Carrigaline Solar Farm Granted Approval
An Bord Pleanála Grant Permission For Carrigaline Solar Farm
Writes Ciaran Dineen
It has been announced that the proposal to develop a 47.30 hectare Solar Farm, north of Ballinrea Cross, Carrigaline has been granted by An Bord Pleanála following the rejection of an appeal by the Ballinrea Community Group.
The Carrigdhoun first reported on the proposal in November 2017, following the submission of a planning application to Cork County Council by Terra Solar II LTD. According to the renewable energy company, they are “at the forefront of solar energy development in Ireland, helping the country lead the way in developing renewable energy sources and increasing our energy independence.”
The chosen site is located 2.14km northwest of Carrigaline, on farmland located on the L2464 road. In simpler terms, the proposed location is situated north of the Ballinrea crossroads (heading towards Douglas) and then to the right directly facing St John’s Cemetery. The area of the land in question is 47.30 hectares. According to Terra Solar II LTD, the land has been pinpointed due to its, “southern facing aspect, good visual screening by existing mature vegetation and the availability of a convenient grid connection via an existing electricity substation nearby.”
Concerns had been raised by Chairman of the Ballinrea Community Group, Pat Sheridan, at the time of the submission for planning. Residents were worried that the lack of access points to the site would create congestion during the development process and also that the Solar Farm would have a negative effect on the area’s traditional rural setting. Another argument was that the proximity to Cork Airport could also prove hazardous, similar to a case with Dublin Airport, where the reflection from the solar panels were deemed to be dangerous by the relevant authorities.
In response to the decision taken by ABP to grant permission they say that planning is approved subject to 38 conditions. One of these conditions pays particular attention to the latter concern raised by Ballinrea Community Group, RE Cork Airport. In his report Planning Inspector Hugh Morrison said, “If following installation, the photo-voltaic solar panels are the subject of occurrence reports from the aviation community and are deemed to present an unacceptable risk to the safety of aviation activities (in particular with respect to the visual holding point at Carrigaline and operations on Runway 07 at Cork Airport), then appropriate mitigation measures (e.g. re-orientation of the panels, additional screening, etc.) shall be agreed and implemented to the satisfaction of the Irish Aviation Authority and the Dublin Airport Authority/Cork Airport.”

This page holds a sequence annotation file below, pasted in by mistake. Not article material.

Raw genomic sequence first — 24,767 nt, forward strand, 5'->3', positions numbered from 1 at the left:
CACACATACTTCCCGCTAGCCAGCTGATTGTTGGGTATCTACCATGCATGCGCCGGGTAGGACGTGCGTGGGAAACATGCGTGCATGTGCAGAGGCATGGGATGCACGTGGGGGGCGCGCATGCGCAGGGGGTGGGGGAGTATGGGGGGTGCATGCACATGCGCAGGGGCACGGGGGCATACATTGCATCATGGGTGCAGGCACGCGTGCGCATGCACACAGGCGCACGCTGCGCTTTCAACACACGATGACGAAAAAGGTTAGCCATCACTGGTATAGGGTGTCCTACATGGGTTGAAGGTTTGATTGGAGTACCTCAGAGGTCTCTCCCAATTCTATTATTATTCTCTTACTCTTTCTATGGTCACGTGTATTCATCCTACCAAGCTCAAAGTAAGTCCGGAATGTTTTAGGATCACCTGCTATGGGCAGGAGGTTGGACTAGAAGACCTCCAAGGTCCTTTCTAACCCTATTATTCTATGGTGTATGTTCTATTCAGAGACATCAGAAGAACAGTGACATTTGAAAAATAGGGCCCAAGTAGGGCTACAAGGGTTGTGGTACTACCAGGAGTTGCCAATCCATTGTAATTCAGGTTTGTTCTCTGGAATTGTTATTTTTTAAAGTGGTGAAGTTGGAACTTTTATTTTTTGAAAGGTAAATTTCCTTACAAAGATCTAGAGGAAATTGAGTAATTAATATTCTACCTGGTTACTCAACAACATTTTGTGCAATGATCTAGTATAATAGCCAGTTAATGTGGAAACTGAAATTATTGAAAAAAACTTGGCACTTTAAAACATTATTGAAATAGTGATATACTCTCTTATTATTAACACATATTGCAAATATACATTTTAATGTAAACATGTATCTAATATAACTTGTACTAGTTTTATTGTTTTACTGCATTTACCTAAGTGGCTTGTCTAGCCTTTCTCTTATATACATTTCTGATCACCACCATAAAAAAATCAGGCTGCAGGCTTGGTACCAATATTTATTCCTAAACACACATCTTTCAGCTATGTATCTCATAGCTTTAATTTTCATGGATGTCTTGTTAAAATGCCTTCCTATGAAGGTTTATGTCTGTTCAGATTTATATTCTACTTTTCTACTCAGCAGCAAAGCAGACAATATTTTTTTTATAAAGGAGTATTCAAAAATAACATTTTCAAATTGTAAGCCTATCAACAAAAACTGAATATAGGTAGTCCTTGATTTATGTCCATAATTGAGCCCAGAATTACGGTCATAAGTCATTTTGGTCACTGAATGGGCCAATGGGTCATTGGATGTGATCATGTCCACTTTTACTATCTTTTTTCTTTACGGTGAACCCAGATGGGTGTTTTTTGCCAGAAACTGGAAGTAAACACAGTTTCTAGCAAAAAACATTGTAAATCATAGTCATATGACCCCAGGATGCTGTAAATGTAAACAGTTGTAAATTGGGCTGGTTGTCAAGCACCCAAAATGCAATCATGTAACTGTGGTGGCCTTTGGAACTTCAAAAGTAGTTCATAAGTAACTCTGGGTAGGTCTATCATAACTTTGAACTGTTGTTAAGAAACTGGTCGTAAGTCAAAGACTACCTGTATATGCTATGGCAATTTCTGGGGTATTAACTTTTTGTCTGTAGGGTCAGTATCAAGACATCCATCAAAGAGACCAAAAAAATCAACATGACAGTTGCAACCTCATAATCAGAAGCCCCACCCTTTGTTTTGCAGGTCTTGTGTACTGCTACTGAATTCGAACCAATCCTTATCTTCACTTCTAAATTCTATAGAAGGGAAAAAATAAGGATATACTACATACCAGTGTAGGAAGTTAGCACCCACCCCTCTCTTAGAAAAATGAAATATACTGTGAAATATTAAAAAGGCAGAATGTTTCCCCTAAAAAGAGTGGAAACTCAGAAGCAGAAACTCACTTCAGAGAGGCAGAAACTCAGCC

Noted in the report are the arguments raised by the Community Group. Included in their points raised for the impacts on residential amenity they said;
1: The proposed 4m high hedgerow would reduce lighting to residential properties to the south and west of the site. Such reduction could be eased if these hedgerows were to be sited further back.
2: The proposal would profoundly affect the rural character of the landscape. The majority of the site also lies within green belt, which should afford protection against extensive development.
3: Short range views of the proposal would be adversely impact by not only the 2.8m high support structures and panels but by accompanying structures such as extensive security fencing, which together would present as semi-industrial landscape.
Reasons and Considerations:
In recommending approval be granted Mr Morrison said, “having regard to the Cork County Development Plan 2014 – 2020, it is considered that, subject to conditions, the proposal would further the commitment of Objective ED 1-1 of the Development Plan to promote renewable energy and its location on a site within the Cork Metropolitan Green Belt would be consistent with the purposes of this Green Belt.” Referring to the concerns raised in the appeal the Planning Inspector went on to say, “landscape and visual impacts of the proposal would, subject to mitigation, be compatible with the visual amenities of the area. Traffic generated by the proposal would be capable of being accommodated on the road network and proposed access and parking arrangements would be satisfactory. The proposal would not jeopardise aviation safety.”
Along with the main condition in relation to Cork Airport safety, a number of other provisions were made. Included in this is the construction of a traffic management plan, which will be submitted in writing and agreed upon with Cork County Council. It also stated that Terra Solar II LTD would have to make a contribution of €30,000 to the Council in respect to the upgrade of Ballinrea Cross roads. This according to the Report is “considered reasonable that the developer should contribute towards the specific exceptional costs which are incurred by the planning authority which are not covered in the Development Contribution Scheme and which will benefit the proposed development.”
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